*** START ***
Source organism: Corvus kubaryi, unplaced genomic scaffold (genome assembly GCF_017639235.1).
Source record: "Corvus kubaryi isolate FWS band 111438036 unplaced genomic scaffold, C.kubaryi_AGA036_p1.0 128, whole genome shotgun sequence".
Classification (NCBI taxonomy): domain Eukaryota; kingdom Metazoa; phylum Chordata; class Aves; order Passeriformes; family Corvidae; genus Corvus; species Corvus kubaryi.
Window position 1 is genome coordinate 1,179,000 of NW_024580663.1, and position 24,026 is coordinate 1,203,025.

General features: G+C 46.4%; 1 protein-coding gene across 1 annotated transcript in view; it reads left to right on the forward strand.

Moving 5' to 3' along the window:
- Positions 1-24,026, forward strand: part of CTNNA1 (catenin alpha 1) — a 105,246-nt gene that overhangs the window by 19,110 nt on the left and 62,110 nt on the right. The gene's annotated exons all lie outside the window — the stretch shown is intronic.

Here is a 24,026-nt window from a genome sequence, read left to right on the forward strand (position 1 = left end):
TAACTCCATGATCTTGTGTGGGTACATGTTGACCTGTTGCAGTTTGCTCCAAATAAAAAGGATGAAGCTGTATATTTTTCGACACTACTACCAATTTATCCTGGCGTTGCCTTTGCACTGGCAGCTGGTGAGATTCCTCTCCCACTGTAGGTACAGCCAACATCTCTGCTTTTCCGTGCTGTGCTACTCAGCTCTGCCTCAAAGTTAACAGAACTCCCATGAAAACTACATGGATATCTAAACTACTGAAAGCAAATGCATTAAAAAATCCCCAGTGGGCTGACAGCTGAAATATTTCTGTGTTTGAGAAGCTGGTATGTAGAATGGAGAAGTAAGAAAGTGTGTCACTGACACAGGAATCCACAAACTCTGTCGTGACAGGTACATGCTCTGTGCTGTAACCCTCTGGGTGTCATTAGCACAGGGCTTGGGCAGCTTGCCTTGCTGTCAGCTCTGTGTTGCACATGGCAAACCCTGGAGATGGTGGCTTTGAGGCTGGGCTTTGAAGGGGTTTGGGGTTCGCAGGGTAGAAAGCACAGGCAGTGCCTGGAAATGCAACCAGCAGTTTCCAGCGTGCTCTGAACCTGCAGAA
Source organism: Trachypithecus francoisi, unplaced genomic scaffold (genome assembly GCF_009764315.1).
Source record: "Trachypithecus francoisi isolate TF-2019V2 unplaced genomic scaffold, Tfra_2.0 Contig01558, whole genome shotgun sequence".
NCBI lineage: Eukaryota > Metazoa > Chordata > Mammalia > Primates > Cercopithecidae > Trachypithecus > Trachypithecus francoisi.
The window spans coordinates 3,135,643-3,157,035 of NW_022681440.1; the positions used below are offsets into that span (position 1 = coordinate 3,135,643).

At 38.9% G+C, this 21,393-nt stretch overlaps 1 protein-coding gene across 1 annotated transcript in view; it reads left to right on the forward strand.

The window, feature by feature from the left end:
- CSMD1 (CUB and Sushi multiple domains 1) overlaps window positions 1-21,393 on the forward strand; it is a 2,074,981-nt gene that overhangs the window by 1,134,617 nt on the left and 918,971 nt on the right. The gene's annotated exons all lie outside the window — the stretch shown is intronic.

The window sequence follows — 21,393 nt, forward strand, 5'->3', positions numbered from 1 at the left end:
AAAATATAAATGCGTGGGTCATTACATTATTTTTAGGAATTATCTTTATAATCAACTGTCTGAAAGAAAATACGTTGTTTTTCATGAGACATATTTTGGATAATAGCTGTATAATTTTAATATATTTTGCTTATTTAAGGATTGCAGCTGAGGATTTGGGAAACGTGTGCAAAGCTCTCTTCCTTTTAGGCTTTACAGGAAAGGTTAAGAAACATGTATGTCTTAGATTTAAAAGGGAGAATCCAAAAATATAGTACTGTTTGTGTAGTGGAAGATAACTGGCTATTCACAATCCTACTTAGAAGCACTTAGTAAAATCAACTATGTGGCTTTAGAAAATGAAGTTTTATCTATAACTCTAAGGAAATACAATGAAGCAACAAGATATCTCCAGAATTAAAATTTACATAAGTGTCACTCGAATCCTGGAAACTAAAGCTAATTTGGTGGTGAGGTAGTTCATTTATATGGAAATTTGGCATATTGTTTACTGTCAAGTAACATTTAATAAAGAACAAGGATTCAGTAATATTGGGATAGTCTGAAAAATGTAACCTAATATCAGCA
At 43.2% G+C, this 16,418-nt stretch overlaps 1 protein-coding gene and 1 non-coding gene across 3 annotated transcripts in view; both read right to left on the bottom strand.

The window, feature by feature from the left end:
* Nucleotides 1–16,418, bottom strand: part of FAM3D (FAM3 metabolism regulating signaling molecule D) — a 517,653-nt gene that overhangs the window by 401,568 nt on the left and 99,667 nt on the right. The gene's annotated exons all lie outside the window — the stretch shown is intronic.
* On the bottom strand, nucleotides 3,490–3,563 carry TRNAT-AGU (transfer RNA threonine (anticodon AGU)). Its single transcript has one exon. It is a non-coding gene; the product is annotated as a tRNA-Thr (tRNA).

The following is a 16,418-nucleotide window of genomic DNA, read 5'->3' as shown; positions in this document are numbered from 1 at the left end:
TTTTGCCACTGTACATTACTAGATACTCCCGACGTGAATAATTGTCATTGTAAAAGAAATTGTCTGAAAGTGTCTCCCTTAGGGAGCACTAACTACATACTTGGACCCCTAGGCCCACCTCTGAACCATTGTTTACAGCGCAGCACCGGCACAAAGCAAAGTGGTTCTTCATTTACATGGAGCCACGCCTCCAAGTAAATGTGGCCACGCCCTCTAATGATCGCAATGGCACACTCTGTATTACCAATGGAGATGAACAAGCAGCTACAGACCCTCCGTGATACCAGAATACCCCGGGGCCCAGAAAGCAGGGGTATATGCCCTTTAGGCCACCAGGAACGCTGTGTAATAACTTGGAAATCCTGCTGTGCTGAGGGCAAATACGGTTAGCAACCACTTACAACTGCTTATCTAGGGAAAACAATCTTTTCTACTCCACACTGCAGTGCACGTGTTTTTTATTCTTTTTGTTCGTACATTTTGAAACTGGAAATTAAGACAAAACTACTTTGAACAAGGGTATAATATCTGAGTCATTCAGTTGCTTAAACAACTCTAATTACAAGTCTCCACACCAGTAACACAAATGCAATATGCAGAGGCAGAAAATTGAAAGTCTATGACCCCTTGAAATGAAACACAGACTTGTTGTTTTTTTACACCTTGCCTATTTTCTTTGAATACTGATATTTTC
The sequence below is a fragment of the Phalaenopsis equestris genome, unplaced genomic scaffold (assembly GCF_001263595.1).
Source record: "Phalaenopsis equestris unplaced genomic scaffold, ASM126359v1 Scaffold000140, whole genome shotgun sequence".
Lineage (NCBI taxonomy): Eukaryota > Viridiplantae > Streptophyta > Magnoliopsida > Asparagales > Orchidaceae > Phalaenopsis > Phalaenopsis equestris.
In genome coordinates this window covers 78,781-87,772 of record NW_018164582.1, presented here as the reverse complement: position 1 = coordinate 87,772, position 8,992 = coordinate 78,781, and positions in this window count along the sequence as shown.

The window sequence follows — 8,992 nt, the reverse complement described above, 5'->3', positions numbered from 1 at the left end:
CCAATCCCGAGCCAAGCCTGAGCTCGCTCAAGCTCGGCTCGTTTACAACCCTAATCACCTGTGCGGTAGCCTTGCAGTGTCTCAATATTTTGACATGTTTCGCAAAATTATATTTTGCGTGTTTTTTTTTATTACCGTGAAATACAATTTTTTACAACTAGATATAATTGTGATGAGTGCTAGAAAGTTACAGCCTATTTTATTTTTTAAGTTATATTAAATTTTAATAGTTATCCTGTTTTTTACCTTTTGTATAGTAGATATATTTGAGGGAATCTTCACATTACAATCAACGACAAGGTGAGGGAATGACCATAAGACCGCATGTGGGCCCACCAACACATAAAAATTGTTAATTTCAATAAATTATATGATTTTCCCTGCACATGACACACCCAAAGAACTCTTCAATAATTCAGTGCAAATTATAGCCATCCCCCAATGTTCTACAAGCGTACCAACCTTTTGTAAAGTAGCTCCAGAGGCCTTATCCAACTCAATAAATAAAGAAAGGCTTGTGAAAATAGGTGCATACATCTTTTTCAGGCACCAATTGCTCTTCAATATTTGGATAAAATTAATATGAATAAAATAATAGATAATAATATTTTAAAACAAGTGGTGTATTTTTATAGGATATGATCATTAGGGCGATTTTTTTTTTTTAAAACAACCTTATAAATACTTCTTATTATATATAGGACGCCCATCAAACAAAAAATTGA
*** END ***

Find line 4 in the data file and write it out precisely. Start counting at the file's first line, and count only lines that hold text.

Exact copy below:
Window position 1 is genome coordinate 1,179,000 of NW_024580663.1, and position 24,026 is coordinate 1,203,025.